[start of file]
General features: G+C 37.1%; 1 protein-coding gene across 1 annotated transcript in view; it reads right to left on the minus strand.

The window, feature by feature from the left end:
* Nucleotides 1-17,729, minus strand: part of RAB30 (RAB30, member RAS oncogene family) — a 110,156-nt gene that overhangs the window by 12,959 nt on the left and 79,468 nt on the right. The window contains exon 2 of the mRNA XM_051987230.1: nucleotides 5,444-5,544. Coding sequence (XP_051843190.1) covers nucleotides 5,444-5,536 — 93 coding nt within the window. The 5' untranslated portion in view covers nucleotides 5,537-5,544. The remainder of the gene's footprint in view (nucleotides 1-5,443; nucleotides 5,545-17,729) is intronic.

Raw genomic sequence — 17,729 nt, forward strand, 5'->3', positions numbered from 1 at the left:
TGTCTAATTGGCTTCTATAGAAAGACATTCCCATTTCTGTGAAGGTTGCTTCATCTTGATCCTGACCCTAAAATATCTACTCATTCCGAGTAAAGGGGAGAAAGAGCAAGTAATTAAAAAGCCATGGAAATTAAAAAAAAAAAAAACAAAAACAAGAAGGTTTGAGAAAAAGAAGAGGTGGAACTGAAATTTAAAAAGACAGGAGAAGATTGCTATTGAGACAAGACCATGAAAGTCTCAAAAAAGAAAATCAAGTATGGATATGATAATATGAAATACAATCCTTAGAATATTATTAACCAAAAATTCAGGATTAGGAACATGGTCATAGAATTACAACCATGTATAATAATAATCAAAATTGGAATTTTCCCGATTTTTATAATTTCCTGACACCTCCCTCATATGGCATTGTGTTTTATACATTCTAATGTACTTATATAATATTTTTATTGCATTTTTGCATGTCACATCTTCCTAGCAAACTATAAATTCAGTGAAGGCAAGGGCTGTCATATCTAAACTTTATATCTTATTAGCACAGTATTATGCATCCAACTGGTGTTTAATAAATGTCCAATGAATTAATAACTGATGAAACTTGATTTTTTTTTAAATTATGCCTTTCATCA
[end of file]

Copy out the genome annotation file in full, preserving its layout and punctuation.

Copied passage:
General features: G+C 37.1%; 1 protein-coding gene across 1 annotated transcript in view; it reads right to left on the minus strand.

The window, feature by feature from the left end:
* Nucleotides 1-17,729, minus strand: part of RAB30 (RAB30, member RAS oncogene family) — a 110,156-nt gene that overhangs the window by 12,959 nt on the left and 79,468 nt on the right. The window contains exon 2 of the mRNA XM_051987230.1: nucleotides 5,444-5,544. Coding sequence (XP_051843190.1) covers nucleotides 5,444-5,536 — 93 coding nt within the window. The 5' untranslated portion in view covers nucleotides 5,537-5,544. The remainder of the gene's footprint in view (nucleotides 1-5,443; nucleotides 5,545-17,729) is intronic.

Raw genomic sequence — 17,729 nt, forward strand, 5'->3', positions numbered from 1 at the left:
TGTCTAATTGGCTTCTATAGAAAGACATTCCCATTTCTGTGAAGGTTGCTTCATCTTGATCCTGACCCTAAAATATCTACTCATTCCGAGTAAAGGGGAGAAAGAGCAAGTAATTAAAAAGCCATGGAAATTAAAAAAAAAAAAAACAAAAACAAGAAGGTTTGAGAAAAAGAAGAGGTGGAACTGAAATTTAAAAAGACAGGAGAAGATTGCTATTGAGACAAGACCATGAAAGTCTCAAAAAAGAAAATCAAGTATGGATATGATAATATGAAATACAATCCTTAGAATATTATTAACCAAAAATTCAGGATTAGGAACATGGTCATAGAATTACAACCATGTATAATAATAATCAAAATTGGAATTTTCCCGATTTTTATAATTTCCTGACACCTCCCTCATATGGCATTGTGTTTTATACATTCTAATGTACTTATATAATATTTTTATTGCATTTTTGCATGTCACATCTTCCTAGCAAACTATAAATTCAGTGAAGGCAAGGGCTGTCATATCTAAACTTTATATCTTATTAGCACAGTATTATGCATCCAACTGGTGTTTAATAAATGTCCAATGAATTAATAACTGATGAAACTTGATTTTTTTTTAAATTATGCCTTTCATCA